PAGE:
Write a function f a,b that takes two strings and returns a string containing only the characters found in both the strings in the order of a. Explain the terms Multithreading programming and Deadlocks. You are given a circularly sorted integers, then tell how will you find a given integer?
In casual encounters with the material universe, we rarely feel any difficulty here, since we usually deal with things that are clearly alive, such as a dog or a rattlesnake; or with things that are clearly nonalive, such as a brick or a typewriter.
Nevertheless, the task of defining "life" is both difficult and subtle; something that at once becomes evident if we stop to think. Consider a caterpillar crawling over a rock. The caterpillar is alive, but the rock is not; as you guess at once, since the caterpillar is moving and the rock is not.
Yet what if the caterpillar were crawling over the trunk of a tree? The trunk isn't moving, yet it is as alive as the caterpillar. Or what if a drop of water were trickling down the trunk of the tree?
The water in motion would not be alive, but the motionless tree trunk would be. It would be expecting much of anyone to guess that an oyster were alive if he came across one for the first time with a closed shell.
Could a glance at a clump of trees in midwinter, when all are standing leafless, easily distinguish those which are alive and will bear leaves in the spring from those which are dead and will not? Is it easy to tell a live seed from a dead seed, or either from a grain of sand?
For that matter, is it always easy to tell whether a man is merely unconscious or quite dead? Modern medical advances are making it a matter of importance to decide the moment of actual death, and that is not always easy.
Nevertheless, what we call "life" is sufficiently important to warrant an attempt at a definition. We can begin by listing some of the things that living things can do, and nonliving things cannot do, and see if we end up with a satisfactory distinction for this particular twofold division of the Universe.
A living thing shows the capacity for independent motion against a force. A drop of water trickles downward, but only because gravity is pulling at it; it isn't moving "of its own accord. Living things that seem to be motionless overall, nevertheless move in part. An oyster may lie attached to its rock all its adult life, but it can open and close its shell.
Furthermore, it sucks water into its organs and strains out food, so that there are parts of itself that move constantly.
Plants, too, can move, turning their leaves to the sun, for instance; and there are continuous movements in the substance making it up.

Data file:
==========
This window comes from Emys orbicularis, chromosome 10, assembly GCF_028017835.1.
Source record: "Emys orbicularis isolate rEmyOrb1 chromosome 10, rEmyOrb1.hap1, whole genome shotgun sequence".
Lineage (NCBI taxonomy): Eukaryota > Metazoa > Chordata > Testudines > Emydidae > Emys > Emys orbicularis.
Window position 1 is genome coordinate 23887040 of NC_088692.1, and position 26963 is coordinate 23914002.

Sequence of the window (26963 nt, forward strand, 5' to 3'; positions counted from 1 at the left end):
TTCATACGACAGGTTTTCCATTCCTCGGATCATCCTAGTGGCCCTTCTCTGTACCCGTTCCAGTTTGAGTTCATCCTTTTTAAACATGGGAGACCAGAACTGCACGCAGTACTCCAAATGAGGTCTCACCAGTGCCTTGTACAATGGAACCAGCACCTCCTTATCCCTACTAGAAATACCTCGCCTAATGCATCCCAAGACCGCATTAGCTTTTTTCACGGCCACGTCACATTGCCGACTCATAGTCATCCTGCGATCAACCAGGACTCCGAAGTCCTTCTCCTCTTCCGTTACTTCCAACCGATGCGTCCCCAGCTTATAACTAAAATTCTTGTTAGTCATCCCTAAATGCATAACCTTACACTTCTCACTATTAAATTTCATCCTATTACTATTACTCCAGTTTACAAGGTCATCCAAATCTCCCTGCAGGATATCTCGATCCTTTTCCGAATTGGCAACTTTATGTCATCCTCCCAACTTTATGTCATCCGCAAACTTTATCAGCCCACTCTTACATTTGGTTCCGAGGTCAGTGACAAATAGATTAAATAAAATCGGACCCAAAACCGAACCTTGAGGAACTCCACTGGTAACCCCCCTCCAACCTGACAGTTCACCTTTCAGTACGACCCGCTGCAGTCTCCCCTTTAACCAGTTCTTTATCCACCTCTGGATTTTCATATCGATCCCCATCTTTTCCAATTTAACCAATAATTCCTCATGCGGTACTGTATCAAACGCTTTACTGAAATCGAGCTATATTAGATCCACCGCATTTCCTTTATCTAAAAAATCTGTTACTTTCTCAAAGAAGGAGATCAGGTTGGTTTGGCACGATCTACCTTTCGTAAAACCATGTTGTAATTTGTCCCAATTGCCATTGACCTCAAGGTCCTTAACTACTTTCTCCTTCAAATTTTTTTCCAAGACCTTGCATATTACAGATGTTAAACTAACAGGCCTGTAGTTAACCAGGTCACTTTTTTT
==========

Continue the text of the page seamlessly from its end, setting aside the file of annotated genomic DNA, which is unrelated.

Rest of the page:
A living thing can sense and it can respond adaptively. That is, it can become aware, somehow, of some alteration in its environment, and will then produce an alteration in itself that will allow it to continue to live as comfortably as possible.
To give a simple example, you may see a rock coming toward you and will quickly duck to avoid a collision of the rock with your head. Analogously, plants can sense the presence of light and water and can respond by extending roots toward the water and stems toward the light.
Even very primitive life forms, too small to see with the unaided eye, can sense the presence of food or of danger; and can respond in such a way as to increase their chances of meeting the first and of avoiding the second.
The response may not be a successful one; you may not duck quickly enough to avoid the rock—but it is the attempt that counts. A living thing metabolizes. By this we mean that it can eventually convert material from its environment into its own substance. The material may not be fit for use to begin with, so it must be broken apart, moistened, or otherwise treated.
It may have to be subjected to chemical change so that large and complex chemical units molecules are converted into smaller, simpler ones. Anything which is left over, or not usable, is then eliminated. The different phases of this process are sometimes given separate names: A living thing grows.
As a result of the metabolic process, it can convert more and more of its environment into itself, becoming larger as a result. A living thing reproduces.By definition, the first two numbers in the Fibonacci sequence are either 1 and 1, or 0 and 1, depending on the chosen starting point of the sequence, and each subsequent number is the sum of the previous two.
The "Nth" term in a mathematical equation is used to represent an unknown position in a geometrical sequence.
A geometric sequence follows a specific mathematical pattern to create a series of numbers. When a sequence is given and the user is asked to find the next value, this formula can be used to solve for the geometric pattern. To begin solving a problem using this mathematical equation, first determine .
Finding the n th Term of a Geometric Sequence Given a geometric sequence with the first term a 1 and the common ratio r, the n th (or general) term is given by a n = a 1 ⋅ r n − 1.
If you wish to find any term (also known as the n th term) in the arithmetic sequence, the arithmetic sequence formula should help you to do so.
The critical step is to be able to identify or extract known values from the problem that will eventually be substituted into the formula itself. The manual for the psych package is available at CRAN as well as here. To install the psych package using a Mac, go to the Package Installer Menu option, choose binary, and then psych and it .
Box and Cox () developed the transformation.
Estimation of any Box-Cox parameters is by maximum likelihood. Box and Cox () offered an example in which the data had the form of survival times but the underlying biological structure was of hazard rates, and the transformation identified this.